Oxygen at Bottling

Discussion in 'General Brewing Discussions' started by AGbrewer, Sep 17, 2020.

  1. AGbrewer

    AGbrewer Active Member

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    So I just got done transferring from the primary to the bottling bucked with my anti-gravity pump. Unfortunately, the pump decided to inject a bunch of air for the first 30 seconds into the beer (Belgian Tripel).

    Question is whether this will cause an issue in the beer. Thoughts?
     
  2. Nosybear

    Nosybear Well-Known Member

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    You're bottling, there's air in the head space of the bottle.... Might but you'll never know if that's the cause of oxidation because there are now two sources of air in the beer.
     
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  3. AGbrewer

    AGbrewer Active Member

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    I've only had oxidation a couple other times (at least to the level that I was able to identify and off flavor/aroma that was distinctly oxidation). It was in my first couple batches of beer when I had started brewing. During bottling, I stirred the priming sugar into the beer very vigorously. Just to make sure that it was incorporated into the beer properly, man was that a mistake. Tasted like liquid cardboard, had to dump the summer wheat batch as it was just unbearable.
     
  4. J A

    J A Well-Known Member

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    The best way to avoid O2 during bottling transfer by any method is to establish full flow in the tube before you put the tube in the bucket. Get the bubble-free flow going into a bowl of measuring cup and then gently ease the tube into the bottom of the bucket. Purging the bucket with CO2 can help displace oxygen, too.
    Unfortunately, if you had 30 seconds of aerated flow, it's likely to become oxidized.
     
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  5. Bubba Wade

    Bubba Wade Well-Known Member

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    I wouldn't give up. You have live yeast and sugar. The yeast will scavenge available oxygen while they are active. And with a higher gravity beer like the tripel, a bit of oxidation may not be as noticeable. Give it 3 or 4 weeks in the bottle and let us know.
     
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  6. AGbrewer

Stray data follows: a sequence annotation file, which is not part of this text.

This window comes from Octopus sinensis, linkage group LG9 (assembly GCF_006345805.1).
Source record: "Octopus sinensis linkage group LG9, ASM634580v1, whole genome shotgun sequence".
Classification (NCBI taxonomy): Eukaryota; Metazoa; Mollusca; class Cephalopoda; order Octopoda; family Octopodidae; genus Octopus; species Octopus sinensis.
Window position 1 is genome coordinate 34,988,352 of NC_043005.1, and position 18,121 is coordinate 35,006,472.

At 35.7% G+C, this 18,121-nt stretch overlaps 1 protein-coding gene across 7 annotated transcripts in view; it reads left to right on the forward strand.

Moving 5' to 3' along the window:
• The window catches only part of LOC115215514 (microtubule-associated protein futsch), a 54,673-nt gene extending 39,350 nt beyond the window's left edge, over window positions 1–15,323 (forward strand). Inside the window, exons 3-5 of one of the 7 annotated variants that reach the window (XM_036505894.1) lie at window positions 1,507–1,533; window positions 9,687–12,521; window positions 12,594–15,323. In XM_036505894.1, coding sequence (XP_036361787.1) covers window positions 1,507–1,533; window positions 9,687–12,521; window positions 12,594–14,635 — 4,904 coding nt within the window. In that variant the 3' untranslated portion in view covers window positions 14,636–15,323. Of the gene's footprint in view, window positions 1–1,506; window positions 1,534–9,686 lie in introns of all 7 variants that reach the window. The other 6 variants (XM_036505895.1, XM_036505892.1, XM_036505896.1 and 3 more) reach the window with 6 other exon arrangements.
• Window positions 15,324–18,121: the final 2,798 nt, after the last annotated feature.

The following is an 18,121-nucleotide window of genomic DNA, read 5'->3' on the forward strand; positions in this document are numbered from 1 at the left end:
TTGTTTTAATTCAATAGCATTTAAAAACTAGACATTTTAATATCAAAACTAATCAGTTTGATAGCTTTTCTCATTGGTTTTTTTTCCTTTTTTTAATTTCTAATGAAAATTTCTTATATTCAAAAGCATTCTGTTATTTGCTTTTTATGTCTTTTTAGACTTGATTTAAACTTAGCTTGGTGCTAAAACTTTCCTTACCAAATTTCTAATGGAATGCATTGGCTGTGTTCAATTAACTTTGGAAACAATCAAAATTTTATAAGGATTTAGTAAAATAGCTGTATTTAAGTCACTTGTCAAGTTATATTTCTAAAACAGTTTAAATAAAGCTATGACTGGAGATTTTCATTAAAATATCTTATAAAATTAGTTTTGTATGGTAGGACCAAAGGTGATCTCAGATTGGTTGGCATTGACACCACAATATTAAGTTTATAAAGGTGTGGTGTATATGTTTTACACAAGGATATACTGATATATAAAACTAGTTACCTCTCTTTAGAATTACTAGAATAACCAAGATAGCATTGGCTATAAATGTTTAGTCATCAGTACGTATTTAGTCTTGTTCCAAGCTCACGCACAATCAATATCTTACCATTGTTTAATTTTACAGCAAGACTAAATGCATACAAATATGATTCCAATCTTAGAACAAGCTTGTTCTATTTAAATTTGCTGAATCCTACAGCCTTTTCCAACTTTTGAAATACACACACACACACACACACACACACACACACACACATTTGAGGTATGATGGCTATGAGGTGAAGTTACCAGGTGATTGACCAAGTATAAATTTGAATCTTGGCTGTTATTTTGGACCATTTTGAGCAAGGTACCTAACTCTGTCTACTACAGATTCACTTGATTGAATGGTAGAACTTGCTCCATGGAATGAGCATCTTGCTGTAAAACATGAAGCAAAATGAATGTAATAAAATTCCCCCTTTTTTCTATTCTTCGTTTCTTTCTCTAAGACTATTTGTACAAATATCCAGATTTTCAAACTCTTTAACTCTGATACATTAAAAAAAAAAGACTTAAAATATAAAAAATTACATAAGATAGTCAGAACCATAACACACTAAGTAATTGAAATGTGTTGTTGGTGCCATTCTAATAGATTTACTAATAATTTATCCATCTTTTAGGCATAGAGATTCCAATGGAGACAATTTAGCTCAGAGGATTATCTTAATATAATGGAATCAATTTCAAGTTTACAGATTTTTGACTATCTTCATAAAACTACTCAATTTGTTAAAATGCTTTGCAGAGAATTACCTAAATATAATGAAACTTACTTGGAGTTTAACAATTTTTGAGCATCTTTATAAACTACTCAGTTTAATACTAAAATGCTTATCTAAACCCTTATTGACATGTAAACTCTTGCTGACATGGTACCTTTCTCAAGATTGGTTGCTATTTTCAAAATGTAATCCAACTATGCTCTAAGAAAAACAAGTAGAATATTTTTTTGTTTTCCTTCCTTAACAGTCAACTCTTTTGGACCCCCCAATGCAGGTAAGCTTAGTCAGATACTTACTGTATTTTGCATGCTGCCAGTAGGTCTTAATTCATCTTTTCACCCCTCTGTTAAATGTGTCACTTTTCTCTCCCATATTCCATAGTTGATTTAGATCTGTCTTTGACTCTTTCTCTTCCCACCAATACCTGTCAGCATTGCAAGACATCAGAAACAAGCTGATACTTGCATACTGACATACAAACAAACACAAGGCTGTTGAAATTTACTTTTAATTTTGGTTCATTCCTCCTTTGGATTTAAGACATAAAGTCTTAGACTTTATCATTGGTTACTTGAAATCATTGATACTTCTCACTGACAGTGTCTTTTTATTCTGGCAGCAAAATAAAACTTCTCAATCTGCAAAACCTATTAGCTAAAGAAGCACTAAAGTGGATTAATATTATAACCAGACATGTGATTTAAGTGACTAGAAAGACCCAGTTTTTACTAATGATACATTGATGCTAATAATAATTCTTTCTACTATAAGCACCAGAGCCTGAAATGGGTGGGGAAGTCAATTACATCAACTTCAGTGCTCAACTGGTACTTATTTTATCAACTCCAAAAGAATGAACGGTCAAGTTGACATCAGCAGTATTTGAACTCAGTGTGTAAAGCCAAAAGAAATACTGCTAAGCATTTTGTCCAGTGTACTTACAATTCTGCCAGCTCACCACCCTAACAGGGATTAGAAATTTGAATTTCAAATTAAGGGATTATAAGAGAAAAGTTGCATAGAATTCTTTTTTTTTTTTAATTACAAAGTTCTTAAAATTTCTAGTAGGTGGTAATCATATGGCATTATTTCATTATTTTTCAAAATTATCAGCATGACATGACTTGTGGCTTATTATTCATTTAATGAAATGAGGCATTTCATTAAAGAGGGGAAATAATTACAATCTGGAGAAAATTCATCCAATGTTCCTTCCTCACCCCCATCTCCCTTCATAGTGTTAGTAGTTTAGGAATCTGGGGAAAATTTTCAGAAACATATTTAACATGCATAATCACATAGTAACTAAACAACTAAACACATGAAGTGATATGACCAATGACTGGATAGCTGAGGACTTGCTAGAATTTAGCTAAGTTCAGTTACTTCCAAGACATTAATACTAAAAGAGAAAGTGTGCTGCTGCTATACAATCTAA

AGbrewer Active Member

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    The strange thing is that after the beer was fully transfered into the bottling bucket, i noticed that it was still somewhat bubbly until i filled the last bottle. I tasted a sample and found it to be mildly carbonated. I'm wondering if what i saw was carbonation release rather than oxygen.

    Either way, I'm going to roll the dice like @Bubba Wade suggested and see how it tastes in a few weeks. Fingers crossed, i'll let y'all know what happens in October.
     
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  7. J A

    J A Well-Known Member

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    Beer in the fermenter definitely has some CO2 in suspension - cooler temp, more CO2. That's why there's a temp setting on the bottle-priming calculator...so you won't overcarbonate beer by adding to much to the CO2 that's already there. Usually beers finish fermenting at a pretty high temp - 68 or so and don't hold a lot of CO2 but if fermented pretty cool, they can hold quite a bit. If you were pushing CO2, there's nothing to worry about.
     
  8. AGbrewer

    AGbrewer Active Member

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    I'm really hoping it was CO2, but we will see...
     
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  9. hundel

    hundel Member

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    I can relate! I think your tripel will probably taste fine but may not store well. Recently, I brought some equipment I was upgrading to my friend’s to teach him how to brew, walked him though it, and told him that if he liked it he could keep everything he’d used that day. Returned two weeks later and the one thing I lifted a finger to help with - siphoning - was a disaster. My cracked plastic cane created a vortex of foam into the siphoning beer just as I turned to him to extoll the virtues of an oxygen-free transfer. (In the past I have down-played oxygenation as a risk in most beers if only because I personally hadn’t faced problems.) It’s four weeks after bottling the blonde ale now and miraculously the beer still tastes very clean (for now), and that foam flowed into the line for the whole 5 gallon transfer.
     

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